1. What do you enjoy most about this area of research?

I really enjoy learning new things on a daily basis. In particular, discovering new theories that I know no one has ever seen before.

  1. How did you first become involved in the field of science and research?

Having a high school principal who had a MSc in theoretical physics inspired me. At the various universities I enjoyed theoretical physics courses. When I was growing up in the dark villages the only beautiful things were the surrounding nature and the sky. Then I would be fascinated and start to ask myself questions about the nature and the heavens. Watching my mom make home-brewed beer made me curious about the processes involved. As a young herdboy looking after goats and cattle I fell in love with nature and started asking questions that were considered taboo.

  1. What are your views of research and innovation in SA?

Since the dawn of democracy in SA, the period of isolation ended. A new Ministry of Science and Technology was established. The National Science and Technology Forum was established. A new science academy was formed. There has been a rapid evolution of a new and dynamic science and technology system. The new priority has been on strategic high-level human capacity development. This then signalled the coming of big science in SA.  The future of physics also looks bright. With massive increase in funding, new projects, and growth brings a new era of optimism. The South African Institute of Physics (SAIP) now has an established executive office, which brings professional management in the physics community. With SA hosting the majority of Square Kilometer Array (SKA) infrastructure, astronomy is one of the best funded sections of the physics research.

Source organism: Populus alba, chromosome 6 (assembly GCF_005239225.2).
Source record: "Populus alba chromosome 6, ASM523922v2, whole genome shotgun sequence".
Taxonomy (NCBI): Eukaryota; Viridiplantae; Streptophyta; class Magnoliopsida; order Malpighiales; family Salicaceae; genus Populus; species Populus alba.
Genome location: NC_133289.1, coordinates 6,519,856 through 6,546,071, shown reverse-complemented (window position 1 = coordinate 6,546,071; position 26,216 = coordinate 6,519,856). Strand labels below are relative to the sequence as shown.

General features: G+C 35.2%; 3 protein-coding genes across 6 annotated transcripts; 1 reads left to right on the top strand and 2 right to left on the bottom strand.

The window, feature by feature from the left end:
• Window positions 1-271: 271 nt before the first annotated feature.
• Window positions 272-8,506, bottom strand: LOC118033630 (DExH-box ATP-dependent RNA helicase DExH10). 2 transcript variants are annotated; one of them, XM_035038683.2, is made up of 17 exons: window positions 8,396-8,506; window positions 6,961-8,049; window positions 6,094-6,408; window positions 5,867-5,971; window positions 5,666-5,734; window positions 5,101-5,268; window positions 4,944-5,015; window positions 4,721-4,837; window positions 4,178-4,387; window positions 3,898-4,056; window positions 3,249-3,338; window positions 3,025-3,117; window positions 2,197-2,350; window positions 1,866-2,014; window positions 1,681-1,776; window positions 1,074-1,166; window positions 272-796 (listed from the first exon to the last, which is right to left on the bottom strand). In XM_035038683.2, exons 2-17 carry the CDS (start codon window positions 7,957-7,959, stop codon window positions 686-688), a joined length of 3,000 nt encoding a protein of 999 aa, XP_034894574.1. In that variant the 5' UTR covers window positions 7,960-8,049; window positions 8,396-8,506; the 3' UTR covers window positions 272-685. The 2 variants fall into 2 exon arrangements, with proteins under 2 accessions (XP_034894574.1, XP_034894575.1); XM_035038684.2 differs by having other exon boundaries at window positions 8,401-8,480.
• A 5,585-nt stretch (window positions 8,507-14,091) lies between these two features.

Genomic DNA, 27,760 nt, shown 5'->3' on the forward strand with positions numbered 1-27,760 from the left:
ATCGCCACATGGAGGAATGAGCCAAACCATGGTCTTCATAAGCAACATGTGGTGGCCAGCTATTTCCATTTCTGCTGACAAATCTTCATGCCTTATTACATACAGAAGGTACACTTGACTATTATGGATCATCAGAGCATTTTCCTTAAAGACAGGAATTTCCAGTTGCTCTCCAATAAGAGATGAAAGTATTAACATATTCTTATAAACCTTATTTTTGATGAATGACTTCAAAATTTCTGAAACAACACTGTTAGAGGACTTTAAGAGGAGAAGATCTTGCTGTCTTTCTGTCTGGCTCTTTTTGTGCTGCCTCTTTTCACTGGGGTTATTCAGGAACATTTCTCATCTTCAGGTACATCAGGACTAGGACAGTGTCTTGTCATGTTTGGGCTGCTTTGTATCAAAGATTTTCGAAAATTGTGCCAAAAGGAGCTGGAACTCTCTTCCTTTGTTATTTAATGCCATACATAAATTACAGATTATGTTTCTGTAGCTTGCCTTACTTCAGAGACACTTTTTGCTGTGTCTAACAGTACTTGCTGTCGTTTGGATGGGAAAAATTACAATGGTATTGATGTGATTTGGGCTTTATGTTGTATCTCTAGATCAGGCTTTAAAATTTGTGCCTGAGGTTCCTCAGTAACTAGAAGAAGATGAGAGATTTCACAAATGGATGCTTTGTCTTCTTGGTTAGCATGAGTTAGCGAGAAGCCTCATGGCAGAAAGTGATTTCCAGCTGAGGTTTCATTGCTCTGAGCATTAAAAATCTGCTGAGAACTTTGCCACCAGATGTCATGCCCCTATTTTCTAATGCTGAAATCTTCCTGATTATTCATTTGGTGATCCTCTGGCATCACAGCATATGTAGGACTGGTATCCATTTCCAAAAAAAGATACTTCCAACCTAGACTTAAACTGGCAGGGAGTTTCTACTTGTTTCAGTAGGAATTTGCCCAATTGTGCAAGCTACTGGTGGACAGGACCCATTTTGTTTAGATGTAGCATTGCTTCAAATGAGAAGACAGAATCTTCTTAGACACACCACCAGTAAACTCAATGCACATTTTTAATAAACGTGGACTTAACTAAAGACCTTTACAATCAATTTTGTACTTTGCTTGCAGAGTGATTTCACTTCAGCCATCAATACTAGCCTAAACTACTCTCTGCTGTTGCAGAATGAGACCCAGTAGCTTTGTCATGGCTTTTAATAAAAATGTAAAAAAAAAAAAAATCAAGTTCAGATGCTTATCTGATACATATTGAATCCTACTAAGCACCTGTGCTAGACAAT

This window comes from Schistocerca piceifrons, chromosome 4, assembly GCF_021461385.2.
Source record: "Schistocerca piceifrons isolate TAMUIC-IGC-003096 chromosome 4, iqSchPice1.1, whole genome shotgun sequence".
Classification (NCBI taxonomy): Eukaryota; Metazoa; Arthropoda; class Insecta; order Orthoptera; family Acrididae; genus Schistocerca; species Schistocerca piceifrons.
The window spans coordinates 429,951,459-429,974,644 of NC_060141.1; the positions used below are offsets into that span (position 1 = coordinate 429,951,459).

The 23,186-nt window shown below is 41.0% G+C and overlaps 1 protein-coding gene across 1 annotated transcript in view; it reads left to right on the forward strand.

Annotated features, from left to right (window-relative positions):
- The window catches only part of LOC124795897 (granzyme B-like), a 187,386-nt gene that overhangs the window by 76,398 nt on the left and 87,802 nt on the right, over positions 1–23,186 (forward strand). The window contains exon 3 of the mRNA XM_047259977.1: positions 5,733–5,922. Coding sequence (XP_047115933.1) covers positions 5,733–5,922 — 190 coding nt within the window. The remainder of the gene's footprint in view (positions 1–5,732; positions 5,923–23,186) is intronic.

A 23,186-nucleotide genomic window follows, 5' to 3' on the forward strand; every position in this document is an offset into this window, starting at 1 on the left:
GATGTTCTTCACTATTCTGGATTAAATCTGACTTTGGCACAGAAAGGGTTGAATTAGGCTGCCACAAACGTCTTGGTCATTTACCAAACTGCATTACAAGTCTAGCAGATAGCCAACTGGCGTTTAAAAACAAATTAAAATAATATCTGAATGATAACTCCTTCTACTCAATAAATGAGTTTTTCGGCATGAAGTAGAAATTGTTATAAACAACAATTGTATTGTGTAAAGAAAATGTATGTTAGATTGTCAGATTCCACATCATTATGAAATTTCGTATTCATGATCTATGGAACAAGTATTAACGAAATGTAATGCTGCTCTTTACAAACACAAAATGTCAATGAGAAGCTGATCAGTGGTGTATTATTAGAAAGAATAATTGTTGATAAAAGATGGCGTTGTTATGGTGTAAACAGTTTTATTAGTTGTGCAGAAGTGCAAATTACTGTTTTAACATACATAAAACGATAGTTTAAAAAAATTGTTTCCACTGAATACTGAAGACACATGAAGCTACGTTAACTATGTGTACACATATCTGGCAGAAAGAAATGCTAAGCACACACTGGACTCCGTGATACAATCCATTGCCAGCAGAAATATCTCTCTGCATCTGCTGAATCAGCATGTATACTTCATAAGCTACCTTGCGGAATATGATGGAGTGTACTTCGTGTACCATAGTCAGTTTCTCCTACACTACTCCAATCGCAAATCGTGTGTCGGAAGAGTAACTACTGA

At around 100 times more sensitive than any comparable existing facility, the SKA giant radio telescope will be the most powerful ever built. It consists of about 3 000 parabolic antennae with a total collecting area of around 100ha, or a square kilometer, SKA will construct images of the universe from radio waves. SA and Australia are co-hosting this key scientific facility, with Africa hosting two thirds of the receiver components.

The physics community is now in a much better position to flourish with the help of the South African National CyberInfrastructure in the form of the Centre for High-Performance Computing (HPC). It is a premier HPC site in the country and provides more resources than any given site managed by Meraka.  It is designed and managed to tackle exceedingly large problems, perhaps requiring specialised hardware.  It is used on a project basis, through major ‘flagship’ projects and collaborative ‘consortium’ projects.  South African National Research Network is also a blessing to the physics community.